Header image: 
Two students and a young boy stand together holding up painted crafts.
What is _____?: 

What is ACCESS?

ACCESS is a big brother/big sister program matching a male-female pair of volunteers to an at-risk child age 4-12. Activities may include helping with homework, playing games, or watching movies. Read stories from our mentors here, or check out our Instagram page here.


Volunteer Commitment: Volunteers meet one hour weekly with a monthly super-activity for all participants. Program runs Fall and Winter.



Program Directors: 

Program Directors

Calvin Clark

(614) 537-9297


Joslyn Bunderson

(314) 882-0573


Elisa Martinez

(831) 207- 8898


Jeremy Quackenbush

(480) 450-2203


Dylan Jacobsen

(951) 760-9691


Michael Thomas 

(763) 221-1299


Active Semesters

Fall   Winter


Time Commitment

Put time commitment here



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How do I get involved?: 

How do I get involved?

Complete an application form here. You must also fill out a Background Check (bring your driver’s license or passport with you to 2010 or 2330 WSC). You will be contacted shortly to set up a training meeting with a Program Director. 

Please complete this mandatory 20 minute child protection training before you begin working with the children. 


If you would like more information or know of a child that would benefit from our program, please email us at

Already a mentor? Click here for more resources.





Last year I had the opportunity to volunteer with the Access program and I found it to be a profound experience. Over the year, my partner and I were able to become really close with the children we worked with, learning about their personalities, the things they cared for, their interests, and their dreams. It was thrilling not only to be able to have fun with them each week, but to see how they grew and changed over the year. I know serving with Access will have a permanent impact on my perspective of life and the importance of development of children.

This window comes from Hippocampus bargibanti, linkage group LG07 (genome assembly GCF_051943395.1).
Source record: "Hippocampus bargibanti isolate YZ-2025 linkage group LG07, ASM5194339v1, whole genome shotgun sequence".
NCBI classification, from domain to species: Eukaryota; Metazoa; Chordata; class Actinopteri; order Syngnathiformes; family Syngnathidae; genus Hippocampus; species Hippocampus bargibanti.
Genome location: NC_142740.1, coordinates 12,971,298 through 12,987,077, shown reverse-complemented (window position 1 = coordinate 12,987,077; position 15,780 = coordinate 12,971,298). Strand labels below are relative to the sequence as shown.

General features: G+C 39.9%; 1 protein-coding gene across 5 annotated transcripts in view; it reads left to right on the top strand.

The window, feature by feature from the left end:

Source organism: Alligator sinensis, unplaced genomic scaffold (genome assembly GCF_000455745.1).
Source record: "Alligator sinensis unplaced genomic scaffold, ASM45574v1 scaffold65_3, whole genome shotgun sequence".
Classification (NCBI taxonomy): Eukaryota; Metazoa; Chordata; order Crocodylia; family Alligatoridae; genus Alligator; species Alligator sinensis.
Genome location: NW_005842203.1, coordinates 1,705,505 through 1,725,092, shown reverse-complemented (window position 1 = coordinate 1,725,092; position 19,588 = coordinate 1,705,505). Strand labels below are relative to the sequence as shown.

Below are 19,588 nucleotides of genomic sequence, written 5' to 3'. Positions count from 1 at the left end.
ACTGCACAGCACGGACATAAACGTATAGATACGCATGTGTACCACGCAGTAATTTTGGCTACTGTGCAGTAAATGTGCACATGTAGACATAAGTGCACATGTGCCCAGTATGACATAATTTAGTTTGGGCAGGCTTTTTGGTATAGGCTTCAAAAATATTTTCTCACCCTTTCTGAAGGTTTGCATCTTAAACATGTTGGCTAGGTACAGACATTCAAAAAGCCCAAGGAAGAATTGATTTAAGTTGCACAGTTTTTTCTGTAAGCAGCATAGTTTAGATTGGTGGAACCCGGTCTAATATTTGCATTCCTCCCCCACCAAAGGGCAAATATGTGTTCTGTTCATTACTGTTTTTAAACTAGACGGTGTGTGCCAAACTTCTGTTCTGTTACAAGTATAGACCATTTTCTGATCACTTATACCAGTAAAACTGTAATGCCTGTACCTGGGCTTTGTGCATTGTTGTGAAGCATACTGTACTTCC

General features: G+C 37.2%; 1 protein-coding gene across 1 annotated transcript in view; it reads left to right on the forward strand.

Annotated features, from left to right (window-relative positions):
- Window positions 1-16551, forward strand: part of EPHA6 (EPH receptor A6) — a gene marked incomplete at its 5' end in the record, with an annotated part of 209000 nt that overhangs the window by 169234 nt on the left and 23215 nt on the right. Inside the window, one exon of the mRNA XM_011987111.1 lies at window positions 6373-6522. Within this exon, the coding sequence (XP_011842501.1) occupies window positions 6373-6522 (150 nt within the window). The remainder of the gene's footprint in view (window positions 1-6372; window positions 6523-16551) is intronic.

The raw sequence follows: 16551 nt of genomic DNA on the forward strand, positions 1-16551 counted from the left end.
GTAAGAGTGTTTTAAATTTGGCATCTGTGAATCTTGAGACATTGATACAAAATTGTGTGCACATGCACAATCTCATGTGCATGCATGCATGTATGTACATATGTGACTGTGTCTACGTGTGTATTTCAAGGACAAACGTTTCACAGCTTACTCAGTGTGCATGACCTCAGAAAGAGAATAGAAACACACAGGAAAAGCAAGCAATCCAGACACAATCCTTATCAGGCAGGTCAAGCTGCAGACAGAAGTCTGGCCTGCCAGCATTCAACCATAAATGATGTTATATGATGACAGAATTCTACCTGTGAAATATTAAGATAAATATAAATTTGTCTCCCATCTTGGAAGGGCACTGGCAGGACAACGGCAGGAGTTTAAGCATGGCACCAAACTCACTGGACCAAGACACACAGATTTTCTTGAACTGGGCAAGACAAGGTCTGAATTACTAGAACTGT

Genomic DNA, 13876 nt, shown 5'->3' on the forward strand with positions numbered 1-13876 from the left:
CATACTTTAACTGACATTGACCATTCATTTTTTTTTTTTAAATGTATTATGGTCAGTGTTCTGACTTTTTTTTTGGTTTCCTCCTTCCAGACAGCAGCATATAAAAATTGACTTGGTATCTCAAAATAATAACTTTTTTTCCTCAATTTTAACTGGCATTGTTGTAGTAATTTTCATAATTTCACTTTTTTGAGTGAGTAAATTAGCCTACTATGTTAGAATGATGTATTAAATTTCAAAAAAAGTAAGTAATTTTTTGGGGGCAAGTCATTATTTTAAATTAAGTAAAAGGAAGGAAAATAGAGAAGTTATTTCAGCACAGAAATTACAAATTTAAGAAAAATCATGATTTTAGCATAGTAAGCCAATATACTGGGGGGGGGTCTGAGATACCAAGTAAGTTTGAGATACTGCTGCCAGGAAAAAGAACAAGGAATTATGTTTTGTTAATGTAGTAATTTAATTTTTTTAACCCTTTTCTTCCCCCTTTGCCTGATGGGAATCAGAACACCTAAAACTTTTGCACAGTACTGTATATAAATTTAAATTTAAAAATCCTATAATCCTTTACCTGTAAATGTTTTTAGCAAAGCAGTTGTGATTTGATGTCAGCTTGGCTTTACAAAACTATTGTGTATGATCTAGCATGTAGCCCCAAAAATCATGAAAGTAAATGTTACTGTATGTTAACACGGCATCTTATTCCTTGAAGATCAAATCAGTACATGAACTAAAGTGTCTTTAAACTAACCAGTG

–Calvin Clark (2018)


ACCESS is great because it gives me the opportunity to interact with kids from all different types of situations to help them feel recognized and important. Being able to make a difference in their lives is something that is unique from most other experiences at BYU and is a great way to reach outside myself.

–Cade Johnson (2018)


I became a mentor for ACCESS in 2014 and have been mentoring the same little girl, Sam, from age 4 till now. At the start it was hard. It was a sacrifice to give up time away from school or studying or even just social activities. And then the family my mentee was a part of was extremely different from any other family I had ever interacted with and I found it difficult to interact with them.

But as I really started giving of my time and working on my relationships with both my partner and my mentee it no longer became a sacrifice. That one to two hours a week became my highlight. I would plan and look forward to the week night I got to spend with my best friend and little sister because that is exactly what my partner and mentee became to me.

My partner and I haven't been working together for almost two years but we are still best friends and have made sure to attend one another's weddings and continue to stay in touch and see one another. I'm also no longer mentoring my little girl, but I still stay in touch with her family as they prepare for great and new life adventures ahead.

I got to be a part of my little girl's life and watch her grow up for four years and gained some of my best and deepest friendships while here at BYU, all thanks to the ACCESS program. This program is a blessing that I will forever hold close to my heart.

–Brooke Tobler (2018)